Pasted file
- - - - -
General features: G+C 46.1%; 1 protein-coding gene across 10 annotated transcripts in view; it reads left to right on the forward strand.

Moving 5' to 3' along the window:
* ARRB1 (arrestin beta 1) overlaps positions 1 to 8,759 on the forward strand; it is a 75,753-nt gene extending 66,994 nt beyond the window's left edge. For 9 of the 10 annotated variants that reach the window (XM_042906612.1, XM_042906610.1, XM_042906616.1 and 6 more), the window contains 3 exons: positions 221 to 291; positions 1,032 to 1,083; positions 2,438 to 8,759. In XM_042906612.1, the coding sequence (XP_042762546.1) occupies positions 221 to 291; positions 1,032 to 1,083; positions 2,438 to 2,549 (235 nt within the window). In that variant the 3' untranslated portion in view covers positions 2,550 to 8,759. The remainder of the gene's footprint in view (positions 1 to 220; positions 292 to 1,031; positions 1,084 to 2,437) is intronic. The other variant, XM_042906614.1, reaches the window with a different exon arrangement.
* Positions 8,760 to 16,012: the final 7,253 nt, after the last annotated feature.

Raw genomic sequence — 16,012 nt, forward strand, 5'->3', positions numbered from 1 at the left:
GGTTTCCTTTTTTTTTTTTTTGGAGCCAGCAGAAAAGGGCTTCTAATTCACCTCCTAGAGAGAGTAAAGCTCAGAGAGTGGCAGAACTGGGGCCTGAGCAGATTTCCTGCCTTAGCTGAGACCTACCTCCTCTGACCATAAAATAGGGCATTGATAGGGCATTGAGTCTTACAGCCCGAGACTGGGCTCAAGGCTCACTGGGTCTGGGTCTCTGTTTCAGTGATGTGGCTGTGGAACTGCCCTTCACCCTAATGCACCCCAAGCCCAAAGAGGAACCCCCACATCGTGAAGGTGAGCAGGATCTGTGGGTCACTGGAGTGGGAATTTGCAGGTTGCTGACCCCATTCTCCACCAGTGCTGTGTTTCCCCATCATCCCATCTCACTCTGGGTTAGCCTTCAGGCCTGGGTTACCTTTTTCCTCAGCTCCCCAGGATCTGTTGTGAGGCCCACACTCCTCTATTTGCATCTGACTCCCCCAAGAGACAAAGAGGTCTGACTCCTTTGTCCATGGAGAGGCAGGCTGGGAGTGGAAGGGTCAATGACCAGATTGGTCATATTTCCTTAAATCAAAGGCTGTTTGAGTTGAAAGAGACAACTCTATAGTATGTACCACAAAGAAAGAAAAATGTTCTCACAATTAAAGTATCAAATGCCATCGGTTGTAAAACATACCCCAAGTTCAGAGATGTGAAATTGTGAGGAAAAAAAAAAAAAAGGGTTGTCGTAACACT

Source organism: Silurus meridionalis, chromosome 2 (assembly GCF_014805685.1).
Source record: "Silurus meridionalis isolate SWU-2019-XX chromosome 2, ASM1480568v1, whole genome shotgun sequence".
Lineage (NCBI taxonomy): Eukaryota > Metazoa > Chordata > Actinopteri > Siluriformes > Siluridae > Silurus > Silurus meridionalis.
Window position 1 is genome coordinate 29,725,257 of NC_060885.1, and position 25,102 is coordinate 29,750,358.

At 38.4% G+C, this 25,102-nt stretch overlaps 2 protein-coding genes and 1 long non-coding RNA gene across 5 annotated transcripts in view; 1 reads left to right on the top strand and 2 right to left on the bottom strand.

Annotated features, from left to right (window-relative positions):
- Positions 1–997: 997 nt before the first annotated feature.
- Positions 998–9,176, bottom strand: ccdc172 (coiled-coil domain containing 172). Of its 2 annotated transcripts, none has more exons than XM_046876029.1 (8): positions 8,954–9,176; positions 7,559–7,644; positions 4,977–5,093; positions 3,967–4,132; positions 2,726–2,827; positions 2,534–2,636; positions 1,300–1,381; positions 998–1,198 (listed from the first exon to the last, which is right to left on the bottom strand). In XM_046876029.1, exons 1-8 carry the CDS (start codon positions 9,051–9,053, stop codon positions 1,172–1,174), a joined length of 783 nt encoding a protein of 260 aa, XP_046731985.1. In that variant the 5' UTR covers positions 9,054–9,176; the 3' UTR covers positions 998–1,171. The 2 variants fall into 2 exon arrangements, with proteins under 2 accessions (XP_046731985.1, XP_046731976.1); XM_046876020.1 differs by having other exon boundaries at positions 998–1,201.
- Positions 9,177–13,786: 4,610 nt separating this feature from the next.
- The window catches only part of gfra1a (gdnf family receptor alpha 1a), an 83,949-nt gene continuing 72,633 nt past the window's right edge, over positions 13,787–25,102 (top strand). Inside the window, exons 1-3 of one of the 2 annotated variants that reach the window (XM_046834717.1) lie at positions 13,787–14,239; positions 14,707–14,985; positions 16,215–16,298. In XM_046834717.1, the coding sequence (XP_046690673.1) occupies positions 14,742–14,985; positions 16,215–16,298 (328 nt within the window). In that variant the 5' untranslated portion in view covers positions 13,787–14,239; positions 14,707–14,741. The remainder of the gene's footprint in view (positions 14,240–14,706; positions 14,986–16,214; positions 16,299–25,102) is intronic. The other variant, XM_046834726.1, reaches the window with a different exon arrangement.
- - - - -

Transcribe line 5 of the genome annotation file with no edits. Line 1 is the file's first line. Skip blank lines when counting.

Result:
Raw genomic sequence — 16,012 nt, forward strand, 5'->3', positions numbered from 1 at the left: